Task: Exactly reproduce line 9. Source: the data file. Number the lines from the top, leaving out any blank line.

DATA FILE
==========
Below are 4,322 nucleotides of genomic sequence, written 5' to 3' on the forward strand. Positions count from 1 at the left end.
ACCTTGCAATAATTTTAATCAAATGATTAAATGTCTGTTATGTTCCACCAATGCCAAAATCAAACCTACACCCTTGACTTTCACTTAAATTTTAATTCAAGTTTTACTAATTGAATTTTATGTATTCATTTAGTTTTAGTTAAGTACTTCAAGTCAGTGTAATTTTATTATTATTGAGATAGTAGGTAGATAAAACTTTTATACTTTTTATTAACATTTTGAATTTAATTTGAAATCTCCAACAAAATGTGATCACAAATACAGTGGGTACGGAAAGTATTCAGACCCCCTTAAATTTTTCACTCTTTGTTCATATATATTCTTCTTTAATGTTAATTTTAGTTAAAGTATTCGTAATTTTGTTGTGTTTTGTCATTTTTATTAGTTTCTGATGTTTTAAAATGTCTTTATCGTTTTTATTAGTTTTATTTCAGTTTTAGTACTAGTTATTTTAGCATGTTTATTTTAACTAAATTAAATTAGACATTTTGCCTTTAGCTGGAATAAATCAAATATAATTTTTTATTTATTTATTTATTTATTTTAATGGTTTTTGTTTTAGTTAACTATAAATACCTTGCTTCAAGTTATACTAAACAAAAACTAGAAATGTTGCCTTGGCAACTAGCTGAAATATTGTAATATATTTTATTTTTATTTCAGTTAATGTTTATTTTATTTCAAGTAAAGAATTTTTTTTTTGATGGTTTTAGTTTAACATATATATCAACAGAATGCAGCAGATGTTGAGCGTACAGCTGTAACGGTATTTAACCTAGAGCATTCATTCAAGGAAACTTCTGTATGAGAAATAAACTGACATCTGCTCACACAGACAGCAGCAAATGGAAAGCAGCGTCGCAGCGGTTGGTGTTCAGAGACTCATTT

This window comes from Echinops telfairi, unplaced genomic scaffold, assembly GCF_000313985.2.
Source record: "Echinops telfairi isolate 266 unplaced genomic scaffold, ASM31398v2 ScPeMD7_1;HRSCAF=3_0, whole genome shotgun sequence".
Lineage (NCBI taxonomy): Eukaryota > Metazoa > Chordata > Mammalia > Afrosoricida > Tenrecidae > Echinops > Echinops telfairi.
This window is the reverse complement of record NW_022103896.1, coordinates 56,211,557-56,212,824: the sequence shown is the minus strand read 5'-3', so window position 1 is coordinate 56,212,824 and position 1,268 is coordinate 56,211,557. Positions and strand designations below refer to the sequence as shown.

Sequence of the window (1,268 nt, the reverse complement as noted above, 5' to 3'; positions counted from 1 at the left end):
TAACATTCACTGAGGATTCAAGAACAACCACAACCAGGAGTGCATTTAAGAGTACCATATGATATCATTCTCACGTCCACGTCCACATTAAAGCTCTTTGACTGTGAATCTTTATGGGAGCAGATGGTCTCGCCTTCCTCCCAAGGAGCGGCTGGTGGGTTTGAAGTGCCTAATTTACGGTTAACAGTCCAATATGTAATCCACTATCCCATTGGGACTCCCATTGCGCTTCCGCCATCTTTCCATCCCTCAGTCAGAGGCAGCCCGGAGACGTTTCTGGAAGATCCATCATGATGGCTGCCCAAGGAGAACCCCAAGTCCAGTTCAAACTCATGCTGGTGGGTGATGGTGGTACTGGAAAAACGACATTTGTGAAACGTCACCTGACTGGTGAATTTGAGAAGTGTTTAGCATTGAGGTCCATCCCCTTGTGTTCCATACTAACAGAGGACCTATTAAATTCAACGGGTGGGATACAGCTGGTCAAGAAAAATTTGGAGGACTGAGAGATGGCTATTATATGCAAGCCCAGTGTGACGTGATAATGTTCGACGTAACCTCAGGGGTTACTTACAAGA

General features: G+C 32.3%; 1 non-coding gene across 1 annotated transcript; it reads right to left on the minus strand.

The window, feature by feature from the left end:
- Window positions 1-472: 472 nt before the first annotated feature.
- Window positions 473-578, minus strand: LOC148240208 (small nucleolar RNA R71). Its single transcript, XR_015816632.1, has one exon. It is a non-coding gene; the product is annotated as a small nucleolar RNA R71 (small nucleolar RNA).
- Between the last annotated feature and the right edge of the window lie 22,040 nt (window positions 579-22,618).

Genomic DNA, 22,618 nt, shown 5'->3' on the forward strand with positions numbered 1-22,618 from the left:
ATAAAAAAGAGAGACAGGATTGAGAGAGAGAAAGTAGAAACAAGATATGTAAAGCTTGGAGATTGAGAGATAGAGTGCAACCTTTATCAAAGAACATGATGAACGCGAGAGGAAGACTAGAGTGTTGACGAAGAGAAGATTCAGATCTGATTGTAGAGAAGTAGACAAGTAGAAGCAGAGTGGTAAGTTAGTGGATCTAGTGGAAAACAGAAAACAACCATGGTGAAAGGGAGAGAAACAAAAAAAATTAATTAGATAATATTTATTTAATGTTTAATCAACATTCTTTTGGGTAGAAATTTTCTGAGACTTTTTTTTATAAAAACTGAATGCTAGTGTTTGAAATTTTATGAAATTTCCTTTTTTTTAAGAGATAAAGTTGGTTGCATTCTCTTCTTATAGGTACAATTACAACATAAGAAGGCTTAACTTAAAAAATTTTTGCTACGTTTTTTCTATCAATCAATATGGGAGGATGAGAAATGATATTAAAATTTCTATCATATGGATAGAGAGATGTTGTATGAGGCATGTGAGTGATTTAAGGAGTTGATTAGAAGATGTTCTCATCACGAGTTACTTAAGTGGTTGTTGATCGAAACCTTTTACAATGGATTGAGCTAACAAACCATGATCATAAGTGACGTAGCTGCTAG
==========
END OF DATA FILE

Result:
General features: G+C 32.3%; 1 non-coding gene across 1 annotated transcript; it reads right to left on the minus strand.